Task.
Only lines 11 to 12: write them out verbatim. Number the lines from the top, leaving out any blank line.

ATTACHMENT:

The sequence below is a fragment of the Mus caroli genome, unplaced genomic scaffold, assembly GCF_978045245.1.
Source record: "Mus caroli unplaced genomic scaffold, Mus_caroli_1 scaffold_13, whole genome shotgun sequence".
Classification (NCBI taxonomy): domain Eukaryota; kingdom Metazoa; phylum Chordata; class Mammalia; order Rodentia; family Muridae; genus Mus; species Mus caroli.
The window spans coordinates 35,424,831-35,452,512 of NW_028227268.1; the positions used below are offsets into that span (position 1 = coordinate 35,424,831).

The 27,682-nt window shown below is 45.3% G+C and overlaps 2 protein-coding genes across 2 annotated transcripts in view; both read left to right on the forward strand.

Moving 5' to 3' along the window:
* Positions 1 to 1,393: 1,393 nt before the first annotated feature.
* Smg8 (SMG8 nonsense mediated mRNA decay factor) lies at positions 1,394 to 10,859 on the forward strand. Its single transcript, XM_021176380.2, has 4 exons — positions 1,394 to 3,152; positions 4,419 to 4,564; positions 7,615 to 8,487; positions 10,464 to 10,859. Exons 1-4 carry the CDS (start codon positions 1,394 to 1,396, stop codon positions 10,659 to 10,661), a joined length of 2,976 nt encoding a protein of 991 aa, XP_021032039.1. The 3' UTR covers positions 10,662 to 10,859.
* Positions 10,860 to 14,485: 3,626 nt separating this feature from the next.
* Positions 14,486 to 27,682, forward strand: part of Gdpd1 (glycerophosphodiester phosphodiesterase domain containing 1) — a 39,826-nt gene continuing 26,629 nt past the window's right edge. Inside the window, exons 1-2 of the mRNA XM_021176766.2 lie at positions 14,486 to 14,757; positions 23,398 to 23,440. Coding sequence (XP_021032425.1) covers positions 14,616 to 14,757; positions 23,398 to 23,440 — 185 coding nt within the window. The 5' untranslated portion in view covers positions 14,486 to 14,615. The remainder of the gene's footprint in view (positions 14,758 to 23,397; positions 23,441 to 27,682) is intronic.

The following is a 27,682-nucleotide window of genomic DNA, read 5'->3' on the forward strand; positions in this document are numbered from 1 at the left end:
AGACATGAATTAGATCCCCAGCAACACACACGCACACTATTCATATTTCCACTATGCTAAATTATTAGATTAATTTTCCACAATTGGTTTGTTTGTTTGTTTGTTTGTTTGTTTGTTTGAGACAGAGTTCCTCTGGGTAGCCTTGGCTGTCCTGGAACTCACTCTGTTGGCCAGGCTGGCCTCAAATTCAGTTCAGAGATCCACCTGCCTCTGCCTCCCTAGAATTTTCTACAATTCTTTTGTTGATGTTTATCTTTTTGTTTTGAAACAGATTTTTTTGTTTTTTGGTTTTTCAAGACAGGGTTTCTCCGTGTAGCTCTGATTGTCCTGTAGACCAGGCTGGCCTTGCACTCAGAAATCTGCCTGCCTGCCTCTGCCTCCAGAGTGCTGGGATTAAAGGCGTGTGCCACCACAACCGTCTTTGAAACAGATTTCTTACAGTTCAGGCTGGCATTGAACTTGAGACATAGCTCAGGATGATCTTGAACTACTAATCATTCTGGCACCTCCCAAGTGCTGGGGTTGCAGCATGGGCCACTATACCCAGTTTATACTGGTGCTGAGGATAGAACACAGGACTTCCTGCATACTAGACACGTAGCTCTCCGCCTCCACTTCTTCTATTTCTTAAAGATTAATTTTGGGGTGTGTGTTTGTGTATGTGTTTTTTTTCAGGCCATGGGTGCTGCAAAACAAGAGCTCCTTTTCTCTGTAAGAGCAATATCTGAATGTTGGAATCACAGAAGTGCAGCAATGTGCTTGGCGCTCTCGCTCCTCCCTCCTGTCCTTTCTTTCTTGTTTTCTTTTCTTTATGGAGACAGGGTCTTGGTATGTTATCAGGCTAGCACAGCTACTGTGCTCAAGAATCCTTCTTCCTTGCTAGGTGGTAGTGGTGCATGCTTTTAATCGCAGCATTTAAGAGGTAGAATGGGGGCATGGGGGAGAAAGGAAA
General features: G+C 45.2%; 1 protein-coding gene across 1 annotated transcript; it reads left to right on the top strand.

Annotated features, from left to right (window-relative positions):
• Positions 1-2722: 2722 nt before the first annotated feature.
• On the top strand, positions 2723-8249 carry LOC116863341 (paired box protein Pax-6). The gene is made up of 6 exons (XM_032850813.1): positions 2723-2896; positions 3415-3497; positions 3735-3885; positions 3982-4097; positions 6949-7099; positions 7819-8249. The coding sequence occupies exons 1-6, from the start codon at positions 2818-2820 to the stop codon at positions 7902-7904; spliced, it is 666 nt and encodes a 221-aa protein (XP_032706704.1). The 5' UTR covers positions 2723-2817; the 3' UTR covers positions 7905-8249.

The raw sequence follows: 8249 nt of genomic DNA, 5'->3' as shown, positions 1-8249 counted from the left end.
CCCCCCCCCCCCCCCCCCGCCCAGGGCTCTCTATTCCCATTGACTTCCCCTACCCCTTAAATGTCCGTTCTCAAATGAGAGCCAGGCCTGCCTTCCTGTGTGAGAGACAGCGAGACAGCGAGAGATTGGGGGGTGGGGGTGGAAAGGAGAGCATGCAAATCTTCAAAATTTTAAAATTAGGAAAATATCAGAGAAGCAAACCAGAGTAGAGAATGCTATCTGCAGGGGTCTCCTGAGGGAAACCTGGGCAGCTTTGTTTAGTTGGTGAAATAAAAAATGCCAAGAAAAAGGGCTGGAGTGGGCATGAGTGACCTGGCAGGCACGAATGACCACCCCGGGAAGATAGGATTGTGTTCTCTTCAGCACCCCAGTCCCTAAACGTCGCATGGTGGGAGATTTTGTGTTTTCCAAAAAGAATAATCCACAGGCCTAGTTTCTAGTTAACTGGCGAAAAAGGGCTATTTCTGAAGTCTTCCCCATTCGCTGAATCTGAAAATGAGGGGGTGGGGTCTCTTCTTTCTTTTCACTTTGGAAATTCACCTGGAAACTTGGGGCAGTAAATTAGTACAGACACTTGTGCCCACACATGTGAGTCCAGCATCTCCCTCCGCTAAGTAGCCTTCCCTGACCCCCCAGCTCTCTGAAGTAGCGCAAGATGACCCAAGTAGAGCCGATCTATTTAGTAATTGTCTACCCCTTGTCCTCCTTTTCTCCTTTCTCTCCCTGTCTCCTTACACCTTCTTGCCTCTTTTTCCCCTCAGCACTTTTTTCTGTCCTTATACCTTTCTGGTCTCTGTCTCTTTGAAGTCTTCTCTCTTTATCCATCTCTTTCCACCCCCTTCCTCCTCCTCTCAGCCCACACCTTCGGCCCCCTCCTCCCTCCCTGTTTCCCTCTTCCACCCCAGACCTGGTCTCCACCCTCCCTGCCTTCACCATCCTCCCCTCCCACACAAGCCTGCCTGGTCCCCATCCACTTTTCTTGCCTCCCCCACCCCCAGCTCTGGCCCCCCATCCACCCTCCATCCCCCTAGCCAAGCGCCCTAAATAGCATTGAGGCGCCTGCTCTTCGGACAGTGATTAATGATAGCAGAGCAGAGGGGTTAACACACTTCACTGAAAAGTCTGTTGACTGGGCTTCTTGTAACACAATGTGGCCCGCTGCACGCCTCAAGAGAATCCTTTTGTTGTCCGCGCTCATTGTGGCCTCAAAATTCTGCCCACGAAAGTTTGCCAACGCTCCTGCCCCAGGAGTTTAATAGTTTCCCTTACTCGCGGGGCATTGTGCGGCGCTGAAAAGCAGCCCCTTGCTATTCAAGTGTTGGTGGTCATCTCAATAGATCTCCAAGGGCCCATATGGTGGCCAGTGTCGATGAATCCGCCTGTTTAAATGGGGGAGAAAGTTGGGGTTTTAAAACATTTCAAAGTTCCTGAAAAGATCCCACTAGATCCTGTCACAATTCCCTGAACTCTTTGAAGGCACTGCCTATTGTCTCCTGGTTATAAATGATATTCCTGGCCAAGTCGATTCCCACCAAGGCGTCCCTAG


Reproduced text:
The following is a 27,682-nucleotide window of genomic DNA, read 5'->3' on the forward strand; positions in this document are numbered from 1 at the left end:
AGACATGAATTAGATCCCCAGCAACACACACGCACACTATTCATATTTCCACTATGCTAAATTATTAGATTAATTTTCCACAATTGGTTTGTTTGTTTGTTTGTTTGTTTGTTTGTTTGAGACAGAGTTCCTCTGGGTAGCCTTGGCTGTCCTGGAACTCACTCTGTTGGCCAGGCTGGCCTCAAATTCAGTTCAGAGATCCACCTGCCTCTGCCTCCCTAGAATTTTCTACAATTCTTTTGTTGATGTTTATCTTTTTGTTTTGAAACAGATTTTTTTGTTTTTTGGTTTTTCAAGACAGGGTTTCTCCGTGTAGCTCTGATTGTCCTGTAGACCAGGCTGGCCTTGCACTCAGAAATCTGCCTGCCTGCCTCTGCCTCCAGAGTGCTGGGATTAAAGGCGTGTGCCACCACAACCGTCTTTGAAACAGATTTCTTACAGTTCAGGCTGGCATTGAACTTGAGACATAGCTCAGGATGATCTTGAACTACTAATCATTCTGGCACCTCCCAAGTGCTGGGGTTGCAGCATGGGCCACTATACCCAGTTTATACTGGTGCTGAGGATAGAACACAGGACTTCCTGCATACTAGACACGTAGCTCTCCGCCTCCACTTCTTCTATTTCTTAAAGATTAATTTTGGGGTGTGTGTTTGTGTATGTGTTTTTTTTCAGGCCATGGGTGCTGCAAAACAAGAGCTCCTTTTCTCTGTAAGAGCAATATCTGAATGTTGGAATCACAGAAGTGCAGCAATGTGCTTGGCGCTCTCGCTCCTCCCTCCTGTCCTTTCTTTCTTGTTTTCTTTTCTTTATGGAGACAGGGTCTTGGTATGTTATCAGGCTAGCACAGCTACTGTGCTCAAGAATCCTTCTTCCTTGCTAGGTGGTAGTGGTGCATGCTTTTAATCGCAGCATTTAAGAGGTAGAATGGGGGCATGGGGGAGAAAGGAAA